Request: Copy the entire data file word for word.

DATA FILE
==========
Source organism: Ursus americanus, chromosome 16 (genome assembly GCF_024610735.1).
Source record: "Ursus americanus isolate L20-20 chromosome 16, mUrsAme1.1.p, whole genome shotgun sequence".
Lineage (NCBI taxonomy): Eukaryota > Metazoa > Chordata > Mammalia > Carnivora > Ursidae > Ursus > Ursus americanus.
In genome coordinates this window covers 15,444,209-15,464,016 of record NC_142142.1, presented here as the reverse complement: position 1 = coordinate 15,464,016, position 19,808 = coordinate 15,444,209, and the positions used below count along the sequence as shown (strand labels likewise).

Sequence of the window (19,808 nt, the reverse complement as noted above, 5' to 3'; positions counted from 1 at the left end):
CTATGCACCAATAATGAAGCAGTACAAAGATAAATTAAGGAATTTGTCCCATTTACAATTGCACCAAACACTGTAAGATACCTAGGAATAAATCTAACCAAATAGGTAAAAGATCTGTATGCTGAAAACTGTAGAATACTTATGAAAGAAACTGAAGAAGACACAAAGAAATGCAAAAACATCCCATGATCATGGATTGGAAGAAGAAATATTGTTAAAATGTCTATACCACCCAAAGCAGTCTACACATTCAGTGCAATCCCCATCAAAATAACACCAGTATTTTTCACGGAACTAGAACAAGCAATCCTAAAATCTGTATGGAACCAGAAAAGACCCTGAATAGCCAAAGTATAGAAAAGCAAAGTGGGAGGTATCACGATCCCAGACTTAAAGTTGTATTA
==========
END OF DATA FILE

Source organism: Ursus americanus, chromosome 16 (genome assembly GCF_024610735.1).
Source record: "Ursus americanus isolate L20-20 chromosome 16, mUrsAme1.1.p, whole genome shotgun sequence".
Lineage (NCBI taxonomy): Eukaryota > Metazoa > Chordata > Mammalia > Carnivora > Ursidae > Ursus > Ursus americanus.
In genome coordinates this window covers 15,444,209-15,464,016 of record NC_142142.1, presented here as the reverse complement: position 1 = coordinate 15,464,016, position 19,808 = coordinate 15,444,209, and the positions used below count along the sequence as shown (strand labels likewise).

Sequence of the window (19,808 nt, the reverse complement as noted above, 5' to 3'; positions counted from 1 at the left end):
CTATGCACCAATAATGAAGCAGTACAAAGATAAATTAAGGAATTTGTCCCATTTACAATTGCACCAAACACTGTAAGATACCTAGGAATAAATCTAACCAAATAGGTAAAAGATCTGTATGCTGAAAACTGTAGAATACTTATGAAAGAAACTGAAGAAGACACAAAGAAATGCAAAAACATCCCATGATCATGGATTGGAAGAAGAAATATTGTTAAAATGTCTATACCACCCAAAGCAGTCTACACATTCAGTGCAATCCCCATCAAAATAACACCAGTATTTTTCACGGAACTAGAACAAGCAATCCTAAAATCTGTATGGAACCAGAAAAGACCCTGAATAGCCAAAGTATAGAAAAGCAAAGTGGGAGGTATCACGATCCCAGACTTAAAGTTGTATTA